• (1939 - 1940) - Miguel Tobler
  • (1941 - 1942) - Ángel Peralta
  • (1943) - Luis Zapata
  • (1944 - 1946) - Carlos Molina
  • (1947 - 1950) - Edgardo Pérez Cortés
  • (1951 - 1952) - Félix Curtino
  • (1953) - Enrique Carratala
  • (1954 - 1955) - Félix Curtino
  • (1956 - 1957) - Aníbal Grecco
  • (1958 - 1959) - Pedro Ballester
  • (1960 - 1961) - Vicente Rossella
  • (1962) - Arturo Carrasco Gómez
  • (1963) - Edgardo Álvarez Vocos
  • (1964) - Félix Curtino
  • (1965) - Alfredo Arocena
  • (1966) - Edgardo Álvarez Vocos
  • (1967 - 1968) - Rodolfo Berardo
  • (1969) - Luis Teco
  • (1970) - Abrahan Litvak
  • (1971) - Avelino Guirales
  • (1972) - Miguel Srur
  • (1973) - Fernando Rencoret
  • (1974 - 1986) - Amadeo Nuccetelli
  • (1987) - Rogelio Egea
  • (1988) - Miguel Macias
  • (1989) - Egidio Heyd
  • (1990 - 1991) - Bernabé Muttoni
  • (1992) - Miguel Srur
  • (1993) - Rafael Lascano
  • (1994 - 1997) - Victor Szumik
  • (1997) - Rolando Martin
  • (1998 - 2004) - Carlos Dossetti
  • (2004 - 2014) - [n1 1]
  • (2014 - present) - Andrés Fassi
  1. ^ Due to a bankruptcy, the club was managed by a trust.


Colours and badgeEdit


The C.A. Talleres colours are specified on club's statute, they are dark blue and white. Along its history, other colors have been used for alternate kits such as yellow, orange, bordeaux, grey, black, red, among others.[11]


The badge has have more than 20 different designs on several records through 100 years of existence of the club, with no precise details about its shape or colors.[11]



Current squadEdit

As of 18 September 2022.[12]

Note: Flags indicate national team as defined under FIFA eligibility rules. Players may hold more than one non-FIFA nationality.

No. Pos. Nation Player
1 GK   ARG Alan Aguerre
2 DF   COL Rafa Pérez
3 DF   ARG Lucas Suárez (loan from Estudiantes RC)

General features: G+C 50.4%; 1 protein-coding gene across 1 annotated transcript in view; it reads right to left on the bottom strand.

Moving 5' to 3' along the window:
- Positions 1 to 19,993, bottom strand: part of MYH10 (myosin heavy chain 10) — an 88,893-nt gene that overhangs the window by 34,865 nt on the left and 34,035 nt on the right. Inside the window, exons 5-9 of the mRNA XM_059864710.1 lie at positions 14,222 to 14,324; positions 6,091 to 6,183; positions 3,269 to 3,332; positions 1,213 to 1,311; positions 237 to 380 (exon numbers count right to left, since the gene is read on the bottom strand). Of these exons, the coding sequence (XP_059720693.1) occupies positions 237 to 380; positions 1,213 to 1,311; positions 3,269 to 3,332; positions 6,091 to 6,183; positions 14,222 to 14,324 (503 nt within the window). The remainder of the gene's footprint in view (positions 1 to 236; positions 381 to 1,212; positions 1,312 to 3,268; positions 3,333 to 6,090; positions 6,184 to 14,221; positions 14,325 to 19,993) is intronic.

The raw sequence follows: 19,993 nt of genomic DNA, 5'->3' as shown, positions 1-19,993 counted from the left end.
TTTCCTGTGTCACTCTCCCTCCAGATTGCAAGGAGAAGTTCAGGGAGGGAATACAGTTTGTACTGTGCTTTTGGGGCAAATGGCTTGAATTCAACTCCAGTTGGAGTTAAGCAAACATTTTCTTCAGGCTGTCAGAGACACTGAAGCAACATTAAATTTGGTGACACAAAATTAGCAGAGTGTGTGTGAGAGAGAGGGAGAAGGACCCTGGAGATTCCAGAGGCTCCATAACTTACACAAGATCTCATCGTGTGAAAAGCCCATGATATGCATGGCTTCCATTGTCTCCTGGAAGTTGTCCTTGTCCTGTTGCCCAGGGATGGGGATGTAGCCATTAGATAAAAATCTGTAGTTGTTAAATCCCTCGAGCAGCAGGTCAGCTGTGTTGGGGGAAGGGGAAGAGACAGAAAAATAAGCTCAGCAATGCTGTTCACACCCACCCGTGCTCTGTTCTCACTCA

4 DF   CHI Matías Catalán
5 MF   ARG Favio Álvarez (loan from UNAM)
7 FW   COL Diego Valoyes
8 DF   ARG Julio Buffarini
9 FW   URU Michael Santos
10 MF   ARG Héctor Fértoli (loan from Racing Club)
11 FW   ARG Federico Girotti
12 GK   ARG Franco Fragueda
13 DF   ARG Julián Malatini
15 DF   ARG Enzo Díaz
16 MF   ARG Rodrigo Garro
17 MF   URU Christian Oliva
No. Pos. Nation Player
18 MF   ARG Rodrigo Villagra
19 FW   ARG Francisco Pizzini
21 DF   ARG Ángelo Martino
22 GK   ARG Guido Herrera (Captain)
23 MF   ECU Alan Franco (loan from Atlético Mineiro)
24 MF   ARG Santiago Toloza
27 MF   PAR Kevin Pereira
29 DF   ARG Gastón Benavídez (loan from Estudiantes)
30 MF   ARG Ulises Ortegoza
32 MF   ARG Matías Esquivel (loan from Lanús)
34 FW   ARG David Romero
38 FW   ARG Matías Godoy (loan from Argentinos)
40 MF   ARG Cristian Ludueña
42 DF   ARG Tomás Palacios
DF   ARG Tomás Cavanagh (loan from Vélez)

Out on loanEdit

Note: Flags indicate national team as defined under FIFA eligibility rules. Players may hold more than one non-FIFA nationality.

No. Pos. Nation Player
DF   ARG Renzo Paparelli (at Central Norte until 31 December 2022)
MF   ARG Alejandro Maciel (at Banfield until 31 December 2022)
FW   ARG Lautaro Guzmán (at Montevideo City until 31 December 2022)
FW   ARG Matías Sosa (at Atenas until 31 December 2022)
FW   ARG Favio Cabral (at Douglas Haig until 31 December 2022)
FW   ARG Junior Arias (at Atenas until 31 December 2022)
FW   ARG Mauro Valiente (at Alvarado until 31 December 2022)
FW   ARG Guilherme Parede (at Juventude until 31 December 2022)
FW   ARG Ignacio Lago (at San Martín SJ until 31 December 2022)
FW   ARG Matías Córdoba (at Deportivo Morón until 31 December 2022)
GK   ARG Joaquín Blázquez (at Brest until 30 June 2023)
No. Pos. Nation Player
DF   ARG Fernando Bersano (at Gimnasia Mendoza until 30 June 2023)